Cyanogen has hired senior execs from Amazon and Qualcomm to bolster efforts to create an open alternative to Google's Android.
The new hires give Cyanogen two execs familiar with running super-sized engineering and development operations across chipsets and key services, as well as the apps Cyanogen has said it needs to build out to take on Google.
Stephen Lawler will head up Cyanogen's worldwide engineering efforts, while Qualcomm Android engineering lead Karthick Iyer will become vice president of global systems.
Lawler's LinkedIn profile lists him as Amazon's former vice president of direct traffic and products such as Amazon Deals. Formerly Lawler was also chief technology officer of Microsoft's Bing Maps and was on the board of Waze before Google acquired it.
Iyer's LinkedIn profile notes that he led a team of over 500 engineers in delivering "a vertically integrated Android solution" on Snapdragon chipsets.
"Both Lawler and Iyer respectively are world class leaders in these areas, each having scaled some of the most successful computing and services platforms," said Kirt McMaster, CEO of Cyanogen.
"Lawler brings a wealth of technical leadership in mobile, mapping, location, search, and cloud services. Iyer has deep expertise in end-to-end Android development. Both understand how to optimally scale engineering organisations."
The new hires follow the recent announcement of investments by Microsoft and Foxconn. While the value of the investments is undisclosed, Cyanogen's total funding to date is thought to be $110m, including a $80m round closed in March.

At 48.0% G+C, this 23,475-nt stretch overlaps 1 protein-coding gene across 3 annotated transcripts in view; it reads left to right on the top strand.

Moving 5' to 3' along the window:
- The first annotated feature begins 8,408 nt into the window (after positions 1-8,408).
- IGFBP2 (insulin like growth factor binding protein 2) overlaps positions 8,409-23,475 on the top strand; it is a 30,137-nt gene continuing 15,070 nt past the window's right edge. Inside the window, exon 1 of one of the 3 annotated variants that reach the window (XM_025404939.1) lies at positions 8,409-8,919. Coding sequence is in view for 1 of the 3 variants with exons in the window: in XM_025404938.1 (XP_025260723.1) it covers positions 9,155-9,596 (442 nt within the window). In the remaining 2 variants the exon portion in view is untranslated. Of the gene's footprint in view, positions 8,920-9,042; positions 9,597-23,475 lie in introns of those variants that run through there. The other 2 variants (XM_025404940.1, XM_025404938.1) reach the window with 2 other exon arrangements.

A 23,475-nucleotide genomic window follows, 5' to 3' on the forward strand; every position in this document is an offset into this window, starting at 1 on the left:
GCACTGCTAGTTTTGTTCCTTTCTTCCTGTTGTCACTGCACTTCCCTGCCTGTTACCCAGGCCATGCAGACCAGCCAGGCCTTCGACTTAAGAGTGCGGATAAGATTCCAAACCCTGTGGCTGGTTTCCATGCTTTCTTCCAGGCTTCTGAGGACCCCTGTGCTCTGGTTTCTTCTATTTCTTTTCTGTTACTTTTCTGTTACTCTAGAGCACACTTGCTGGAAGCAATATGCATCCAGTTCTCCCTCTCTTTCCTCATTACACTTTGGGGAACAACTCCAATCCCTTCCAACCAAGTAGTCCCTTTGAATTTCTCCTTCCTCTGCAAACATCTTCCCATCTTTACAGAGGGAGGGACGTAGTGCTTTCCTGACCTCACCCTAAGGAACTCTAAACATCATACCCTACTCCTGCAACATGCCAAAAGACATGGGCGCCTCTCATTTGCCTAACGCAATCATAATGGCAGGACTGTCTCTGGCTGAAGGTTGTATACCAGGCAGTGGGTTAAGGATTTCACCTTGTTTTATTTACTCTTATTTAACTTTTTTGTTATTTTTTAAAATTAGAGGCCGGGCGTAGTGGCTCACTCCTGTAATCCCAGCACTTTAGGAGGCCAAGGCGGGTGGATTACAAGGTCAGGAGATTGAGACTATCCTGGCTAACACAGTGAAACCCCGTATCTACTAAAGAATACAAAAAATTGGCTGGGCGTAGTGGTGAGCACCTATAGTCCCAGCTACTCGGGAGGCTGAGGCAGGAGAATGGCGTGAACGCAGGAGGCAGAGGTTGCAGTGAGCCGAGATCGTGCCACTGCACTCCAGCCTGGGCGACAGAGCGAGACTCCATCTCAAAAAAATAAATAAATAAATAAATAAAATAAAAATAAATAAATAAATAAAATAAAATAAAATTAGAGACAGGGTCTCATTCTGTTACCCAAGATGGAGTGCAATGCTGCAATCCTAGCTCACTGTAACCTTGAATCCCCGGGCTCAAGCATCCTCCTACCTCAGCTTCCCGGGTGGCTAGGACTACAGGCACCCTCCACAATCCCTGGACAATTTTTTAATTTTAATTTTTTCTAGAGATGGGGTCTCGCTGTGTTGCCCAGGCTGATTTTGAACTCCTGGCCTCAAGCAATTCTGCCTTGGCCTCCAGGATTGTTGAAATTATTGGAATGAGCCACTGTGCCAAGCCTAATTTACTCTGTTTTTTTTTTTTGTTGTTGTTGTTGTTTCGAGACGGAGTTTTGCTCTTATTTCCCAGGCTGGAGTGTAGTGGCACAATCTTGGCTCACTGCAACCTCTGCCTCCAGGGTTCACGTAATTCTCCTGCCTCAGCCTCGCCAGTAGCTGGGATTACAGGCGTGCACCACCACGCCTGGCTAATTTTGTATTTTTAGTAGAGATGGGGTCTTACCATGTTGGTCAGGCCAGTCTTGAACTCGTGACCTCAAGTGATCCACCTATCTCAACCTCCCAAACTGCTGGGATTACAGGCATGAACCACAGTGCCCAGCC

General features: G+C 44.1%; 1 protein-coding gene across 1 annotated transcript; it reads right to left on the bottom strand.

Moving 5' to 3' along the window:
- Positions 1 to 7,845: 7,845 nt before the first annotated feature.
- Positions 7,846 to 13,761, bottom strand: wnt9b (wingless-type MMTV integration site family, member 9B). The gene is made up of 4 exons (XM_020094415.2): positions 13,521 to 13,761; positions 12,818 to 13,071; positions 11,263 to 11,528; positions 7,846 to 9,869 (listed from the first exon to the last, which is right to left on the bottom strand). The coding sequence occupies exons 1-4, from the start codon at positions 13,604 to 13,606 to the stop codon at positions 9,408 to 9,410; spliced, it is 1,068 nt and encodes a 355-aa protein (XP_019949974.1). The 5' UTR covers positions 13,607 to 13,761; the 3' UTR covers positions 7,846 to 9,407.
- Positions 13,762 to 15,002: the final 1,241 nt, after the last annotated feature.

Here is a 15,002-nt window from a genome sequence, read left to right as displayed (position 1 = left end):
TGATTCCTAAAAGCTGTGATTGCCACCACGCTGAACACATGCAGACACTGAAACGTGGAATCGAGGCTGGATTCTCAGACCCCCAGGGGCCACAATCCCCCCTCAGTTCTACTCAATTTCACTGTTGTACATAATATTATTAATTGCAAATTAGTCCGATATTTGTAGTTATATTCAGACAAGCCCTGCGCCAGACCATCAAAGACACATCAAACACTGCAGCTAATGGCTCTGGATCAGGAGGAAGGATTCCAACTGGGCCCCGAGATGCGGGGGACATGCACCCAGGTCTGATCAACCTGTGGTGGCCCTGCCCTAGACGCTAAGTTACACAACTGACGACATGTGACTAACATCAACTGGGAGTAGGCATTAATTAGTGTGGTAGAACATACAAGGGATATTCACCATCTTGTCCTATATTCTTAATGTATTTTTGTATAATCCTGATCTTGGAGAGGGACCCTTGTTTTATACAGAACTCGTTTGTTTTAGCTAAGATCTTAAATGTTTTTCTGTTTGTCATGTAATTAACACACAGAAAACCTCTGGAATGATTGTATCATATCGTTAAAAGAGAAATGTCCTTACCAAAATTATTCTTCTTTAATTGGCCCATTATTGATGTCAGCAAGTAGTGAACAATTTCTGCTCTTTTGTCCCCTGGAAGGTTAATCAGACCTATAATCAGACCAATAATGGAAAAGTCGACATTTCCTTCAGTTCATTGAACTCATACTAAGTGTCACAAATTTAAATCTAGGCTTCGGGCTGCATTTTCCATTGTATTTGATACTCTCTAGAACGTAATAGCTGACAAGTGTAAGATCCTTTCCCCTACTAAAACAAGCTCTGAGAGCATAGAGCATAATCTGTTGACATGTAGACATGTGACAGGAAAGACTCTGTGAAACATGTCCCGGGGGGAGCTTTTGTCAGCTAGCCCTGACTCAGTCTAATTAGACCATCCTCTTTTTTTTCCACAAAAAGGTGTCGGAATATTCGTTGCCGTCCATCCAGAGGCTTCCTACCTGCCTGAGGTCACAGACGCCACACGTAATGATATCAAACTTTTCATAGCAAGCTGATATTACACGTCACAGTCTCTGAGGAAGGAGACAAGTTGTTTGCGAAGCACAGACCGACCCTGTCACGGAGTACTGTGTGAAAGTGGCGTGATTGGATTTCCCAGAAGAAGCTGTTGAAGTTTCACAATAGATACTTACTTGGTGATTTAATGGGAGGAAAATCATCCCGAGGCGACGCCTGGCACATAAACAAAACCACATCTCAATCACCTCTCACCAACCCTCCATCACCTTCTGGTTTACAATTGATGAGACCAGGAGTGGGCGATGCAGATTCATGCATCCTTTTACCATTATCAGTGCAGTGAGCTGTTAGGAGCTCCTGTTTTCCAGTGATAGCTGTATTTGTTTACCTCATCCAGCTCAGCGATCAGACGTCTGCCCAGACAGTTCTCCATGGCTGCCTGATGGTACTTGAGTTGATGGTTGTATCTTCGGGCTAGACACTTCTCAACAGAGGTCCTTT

Not much has come from its partnership with Microsoft yet, but under that deal Cyanogen plans to "integrate and distribute Microsoft's consumer apps and services" while Microsoft will make Office, Skype, OneDrive, OneNote, Outlook, and Bing services available for Cyanogen.
The company suffered a minor hiccup last week after the US launch of the Cyanogen-powered Alcatel OneTouch Hero 2+ was pulled, reportedly due to its MediaTek chipset failing to offer an upgrade path to Android 5.1.
Cyanogen also launched a new device in Indonesia with Smartfren and pulled away from OnePlus, the OEM that made the One, a smartphone which shipped with its commercial version of Cyanogen OS onboard.
In April, when OnePlus and Cyaongen confirmed their partnership was history, McMaster said the company was hoping to work with OEMs that do much larger volumes than the OnePlus One, which was well-received, but only shipped one million devices in one year.